Columbia International Affairs Online: Working Papers

CIAO DATE: 06/2009

After the 2008 Russia-Georgia War: Implications for the Wider Caucasus and Prospects for Western Involvement in Conflict Resolution

Nona Mikhelidze

February 2009

Istituto Affari Internazionali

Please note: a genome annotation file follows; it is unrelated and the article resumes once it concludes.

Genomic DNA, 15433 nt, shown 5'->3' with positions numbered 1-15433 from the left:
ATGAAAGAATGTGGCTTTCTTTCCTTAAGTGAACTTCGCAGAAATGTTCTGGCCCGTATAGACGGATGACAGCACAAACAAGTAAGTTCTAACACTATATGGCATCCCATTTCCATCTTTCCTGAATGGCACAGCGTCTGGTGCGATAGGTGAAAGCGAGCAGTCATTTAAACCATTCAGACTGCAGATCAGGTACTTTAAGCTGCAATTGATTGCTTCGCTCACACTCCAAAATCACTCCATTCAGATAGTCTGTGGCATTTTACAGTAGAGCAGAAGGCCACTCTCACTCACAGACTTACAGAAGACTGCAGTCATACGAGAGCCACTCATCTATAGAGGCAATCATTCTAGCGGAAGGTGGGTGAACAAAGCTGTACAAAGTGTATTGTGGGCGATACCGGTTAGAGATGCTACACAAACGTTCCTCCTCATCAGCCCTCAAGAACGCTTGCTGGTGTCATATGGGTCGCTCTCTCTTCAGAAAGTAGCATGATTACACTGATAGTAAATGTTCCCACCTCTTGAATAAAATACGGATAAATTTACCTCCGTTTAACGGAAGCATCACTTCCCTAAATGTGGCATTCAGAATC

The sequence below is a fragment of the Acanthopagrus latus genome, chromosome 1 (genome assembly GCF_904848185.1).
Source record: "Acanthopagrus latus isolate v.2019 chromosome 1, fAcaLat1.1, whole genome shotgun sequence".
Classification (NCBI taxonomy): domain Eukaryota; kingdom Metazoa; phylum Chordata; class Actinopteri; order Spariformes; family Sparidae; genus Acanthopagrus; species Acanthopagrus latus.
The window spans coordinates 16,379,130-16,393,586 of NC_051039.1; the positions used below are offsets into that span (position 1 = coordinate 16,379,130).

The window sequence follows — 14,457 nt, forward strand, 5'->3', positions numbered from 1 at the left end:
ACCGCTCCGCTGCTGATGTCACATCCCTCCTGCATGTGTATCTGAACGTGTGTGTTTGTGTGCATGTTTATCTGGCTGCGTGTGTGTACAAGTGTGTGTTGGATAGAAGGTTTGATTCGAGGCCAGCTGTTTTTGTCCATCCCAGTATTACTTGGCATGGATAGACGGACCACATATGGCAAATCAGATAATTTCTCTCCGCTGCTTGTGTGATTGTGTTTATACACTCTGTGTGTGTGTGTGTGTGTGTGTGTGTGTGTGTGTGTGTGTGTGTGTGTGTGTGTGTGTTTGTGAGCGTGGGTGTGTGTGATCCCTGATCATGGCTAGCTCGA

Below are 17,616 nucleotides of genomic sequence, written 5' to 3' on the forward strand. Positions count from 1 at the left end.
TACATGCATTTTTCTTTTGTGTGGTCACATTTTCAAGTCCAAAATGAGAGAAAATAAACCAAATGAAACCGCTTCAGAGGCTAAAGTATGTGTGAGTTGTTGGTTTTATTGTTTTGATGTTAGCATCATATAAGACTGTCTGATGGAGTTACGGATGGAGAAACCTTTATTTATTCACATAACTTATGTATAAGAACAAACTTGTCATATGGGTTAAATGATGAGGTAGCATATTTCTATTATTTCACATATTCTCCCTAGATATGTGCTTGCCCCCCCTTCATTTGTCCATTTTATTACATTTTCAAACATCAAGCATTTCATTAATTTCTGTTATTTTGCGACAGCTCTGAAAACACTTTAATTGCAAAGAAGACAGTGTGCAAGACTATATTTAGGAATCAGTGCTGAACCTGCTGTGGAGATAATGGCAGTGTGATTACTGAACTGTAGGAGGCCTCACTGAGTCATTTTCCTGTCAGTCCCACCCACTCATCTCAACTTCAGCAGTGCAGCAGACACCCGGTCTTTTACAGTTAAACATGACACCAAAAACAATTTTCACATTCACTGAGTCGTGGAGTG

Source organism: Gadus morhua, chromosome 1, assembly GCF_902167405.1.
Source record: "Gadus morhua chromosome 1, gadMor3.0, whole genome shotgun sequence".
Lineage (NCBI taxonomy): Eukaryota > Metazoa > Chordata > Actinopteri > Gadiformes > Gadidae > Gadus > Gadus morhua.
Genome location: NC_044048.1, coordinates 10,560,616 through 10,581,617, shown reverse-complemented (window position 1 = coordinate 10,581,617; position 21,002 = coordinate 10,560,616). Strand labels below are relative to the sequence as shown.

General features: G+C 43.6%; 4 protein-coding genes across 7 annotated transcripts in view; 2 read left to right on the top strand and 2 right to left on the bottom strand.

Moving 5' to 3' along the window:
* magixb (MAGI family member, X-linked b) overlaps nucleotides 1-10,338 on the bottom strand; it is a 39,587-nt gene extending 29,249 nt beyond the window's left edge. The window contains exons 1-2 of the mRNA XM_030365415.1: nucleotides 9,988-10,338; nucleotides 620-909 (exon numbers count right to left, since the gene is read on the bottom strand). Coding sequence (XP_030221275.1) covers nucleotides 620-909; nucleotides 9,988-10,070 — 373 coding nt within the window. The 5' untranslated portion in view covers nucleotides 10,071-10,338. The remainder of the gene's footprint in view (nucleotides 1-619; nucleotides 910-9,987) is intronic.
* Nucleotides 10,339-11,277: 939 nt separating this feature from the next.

Following the war between Georgia and Russia in August 2008 and the ensuing Russian recognition of independence of South Ossetia and Abkhazia, the Caucasus has risen again on the Euro-Atlantic security agenda. First, the war highlighted that the "frozen" nature of the South Caucasus conflicts was a chimera, even if the war may have entrenched further the frozen nature of peace processes in the region. Second, the crisis generated new sources of instability for the entire post-Soviet space, not only because it highlighted a new form of Russian revisionism but also because it brought to the fore the limits of Western policies in what Kremlin views as its sphere of influence. The war brought to the forefront the colliding foreign policy agendas of the major external actors in the region. Not only in the run-up to the war, but also in the months and years preceding it, the American and European responses to Russia have been firm in rhetoric but compromising in reality. Russia made it clear that it has it own claims over the South Caucasus, it demonstrated its readiness to embark on military confrontation in order to achieve its goals, and through the war it wished to make crystal clear to the international community that Moscow is the only game in town.